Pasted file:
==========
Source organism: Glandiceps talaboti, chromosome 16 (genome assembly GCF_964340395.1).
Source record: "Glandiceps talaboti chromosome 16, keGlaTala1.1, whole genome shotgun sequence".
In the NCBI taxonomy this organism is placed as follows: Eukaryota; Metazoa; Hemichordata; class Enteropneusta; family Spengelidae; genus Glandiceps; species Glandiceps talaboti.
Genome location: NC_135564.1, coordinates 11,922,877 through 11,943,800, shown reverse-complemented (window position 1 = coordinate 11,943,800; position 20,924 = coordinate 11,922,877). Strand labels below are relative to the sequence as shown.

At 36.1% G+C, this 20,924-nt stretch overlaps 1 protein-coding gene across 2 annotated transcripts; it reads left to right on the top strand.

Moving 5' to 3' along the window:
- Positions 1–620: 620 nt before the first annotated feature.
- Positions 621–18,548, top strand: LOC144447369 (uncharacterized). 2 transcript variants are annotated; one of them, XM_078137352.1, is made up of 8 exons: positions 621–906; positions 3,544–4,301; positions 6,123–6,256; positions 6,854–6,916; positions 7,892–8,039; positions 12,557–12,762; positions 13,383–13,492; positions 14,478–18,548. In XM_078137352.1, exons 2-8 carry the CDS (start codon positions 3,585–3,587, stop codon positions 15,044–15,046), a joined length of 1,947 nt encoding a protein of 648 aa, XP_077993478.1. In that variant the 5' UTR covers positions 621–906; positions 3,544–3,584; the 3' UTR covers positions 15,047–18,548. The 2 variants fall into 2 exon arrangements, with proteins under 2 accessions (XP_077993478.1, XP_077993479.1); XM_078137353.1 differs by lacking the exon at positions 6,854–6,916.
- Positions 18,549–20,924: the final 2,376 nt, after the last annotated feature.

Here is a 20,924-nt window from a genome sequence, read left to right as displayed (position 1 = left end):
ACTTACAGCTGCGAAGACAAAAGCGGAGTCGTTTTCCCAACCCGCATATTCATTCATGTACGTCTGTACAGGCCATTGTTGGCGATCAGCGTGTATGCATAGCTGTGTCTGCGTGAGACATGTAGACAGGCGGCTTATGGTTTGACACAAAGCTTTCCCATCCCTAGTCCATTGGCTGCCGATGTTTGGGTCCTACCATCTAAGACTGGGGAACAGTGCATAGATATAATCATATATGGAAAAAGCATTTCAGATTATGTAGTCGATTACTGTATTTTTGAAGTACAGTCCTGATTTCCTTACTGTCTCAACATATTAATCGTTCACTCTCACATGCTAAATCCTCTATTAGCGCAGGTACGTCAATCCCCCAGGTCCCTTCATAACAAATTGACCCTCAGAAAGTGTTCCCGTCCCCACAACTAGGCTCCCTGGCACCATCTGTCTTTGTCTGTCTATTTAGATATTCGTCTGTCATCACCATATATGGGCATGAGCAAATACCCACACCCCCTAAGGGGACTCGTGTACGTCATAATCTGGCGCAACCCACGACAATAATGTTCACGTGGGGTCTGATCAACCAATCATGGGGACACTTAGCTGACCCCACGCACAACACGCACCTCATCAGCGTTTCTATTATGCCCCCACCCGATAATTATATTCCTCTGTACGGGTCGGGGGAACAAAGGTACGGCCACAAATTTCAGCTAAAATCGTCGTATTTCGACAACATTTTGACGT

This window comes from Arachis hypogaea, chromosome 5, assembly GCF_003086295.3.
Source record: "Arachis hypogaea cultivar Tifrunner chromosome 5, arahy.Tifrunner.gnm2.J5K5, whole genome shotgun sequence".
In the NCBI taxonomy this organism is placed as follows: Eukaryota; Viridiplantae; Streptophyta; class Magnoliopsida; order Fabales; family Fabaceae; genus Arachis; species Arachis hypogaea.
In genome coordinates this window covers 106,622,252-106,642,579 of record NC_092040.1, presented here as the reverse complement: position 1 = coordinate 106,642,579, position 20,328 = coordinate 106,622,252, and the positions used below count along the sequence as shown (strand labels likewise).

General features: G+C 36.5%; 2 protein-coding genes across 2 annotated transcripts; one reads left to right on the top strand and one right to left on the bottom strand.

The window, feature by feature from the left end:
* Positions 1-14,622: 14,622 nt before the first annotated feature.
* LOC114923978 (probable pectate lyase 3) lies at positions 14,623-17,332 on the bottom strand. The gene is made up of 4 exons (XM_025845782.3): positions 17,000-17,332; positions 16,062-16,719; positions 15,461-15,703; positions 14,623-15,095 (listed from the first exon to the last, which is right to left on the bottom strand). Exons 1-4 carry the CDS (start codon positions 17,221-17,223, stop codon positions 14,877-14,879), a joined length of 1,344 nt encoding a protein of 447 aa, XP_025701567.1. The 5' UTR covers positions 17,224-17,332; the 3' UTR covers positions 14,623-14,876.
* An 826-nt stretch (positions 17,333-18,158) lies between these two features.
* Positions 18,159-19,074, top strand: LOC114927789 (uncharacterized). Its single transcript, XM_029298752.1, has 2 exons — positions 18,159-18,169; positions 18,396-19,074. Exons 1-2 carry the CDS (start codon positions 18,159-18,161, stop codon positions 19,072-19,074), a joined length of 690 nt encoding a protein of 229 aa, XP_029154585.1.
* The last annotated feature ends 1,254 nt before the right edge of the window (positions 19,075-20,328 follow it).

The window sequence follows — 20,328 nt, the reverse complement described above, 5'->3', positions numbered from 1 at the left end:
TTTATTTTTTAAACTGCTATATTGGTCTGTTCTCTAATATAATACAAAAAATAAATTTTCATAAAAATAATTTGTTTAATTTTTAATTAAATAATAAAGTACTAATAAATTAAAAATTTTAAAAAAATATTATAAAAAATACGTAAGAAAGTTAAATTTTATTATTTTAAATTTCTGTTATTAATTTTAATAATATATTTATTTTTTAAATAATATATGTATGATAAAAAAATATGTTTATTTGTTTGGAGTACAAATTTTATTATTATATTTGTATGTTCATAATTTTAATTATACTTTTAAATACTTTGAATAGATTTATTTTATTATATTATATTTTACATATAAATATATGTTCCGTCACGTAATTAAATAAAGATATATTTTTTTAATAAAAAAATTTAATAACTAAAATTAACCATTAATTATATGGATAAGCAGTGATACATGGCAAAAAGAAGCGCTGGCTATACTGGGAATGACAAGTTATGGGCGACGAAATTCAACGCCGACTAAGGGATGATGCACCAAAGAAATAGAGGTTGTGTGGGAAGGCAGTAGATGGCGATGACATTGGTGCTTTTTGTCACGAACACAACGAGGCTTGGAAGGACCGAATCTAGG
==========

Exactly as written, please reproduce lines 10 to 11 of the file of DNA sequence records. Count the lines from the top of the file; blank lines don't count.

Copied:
Here is a 20,924-nt window from a genome sequence, read left to right as displayed (position 1 = left end):
ACTTACAGCTGCGAAGACAAAAGCGGAGTCGTTTTCCCAACCCGCATATTCATTCATGTACGTCTGTACAGGCCATTGTTGGCGATCAGCGTGTATGCATAGCTGTGTCTGCGTGAGACATGTAGACAGGCGGCTTATGGTTTGACACAAAGCTTTCCCATCCCTAGTCCATTGGCTGCCGATGTTTGGGTCCTACCATCTAAGACTGGGGAACAGTGCATAGATATAATCATATATGGAAAAAGCATTTCAGATTATGTAGTCGATTACTGTATTTTTGAAGTACAGTCCTGATTTCCTTACTGTCTCAACATATTAATCGTTCACTCTCACATGCTAAATCCTCTATTAGCGCAGGTACGTCAATCCCCCAGGTCCCTTCATAACAAATTGACCCTCAGAAAGTGTTCCCGTCCCCACAACTAGGCTCCCTGGCACCATCTGTCTTTGTCTGTCTATTTAGATATTCGTCTGTCATCACCATATATGGGCATGAGCAAATACCCACACCCCCTAAGGGGACTCGTGTACGTCATAATCTGGCGCAACCCACGACAATAATGTTCACGTGGGGTCTGATCAACCAATCATGGGGACACTTAGCTGACCCCACGCACAACACGCACCTCATCAGCGTTTCTATTATGCCCCCACCCGATAATTATATTCCTCTGTACGGGTCGGGGGAACAAAGGTACGGCCACAAATTTCAGCTAAAATCGTCGTATTTCGACAACATTTTGACGT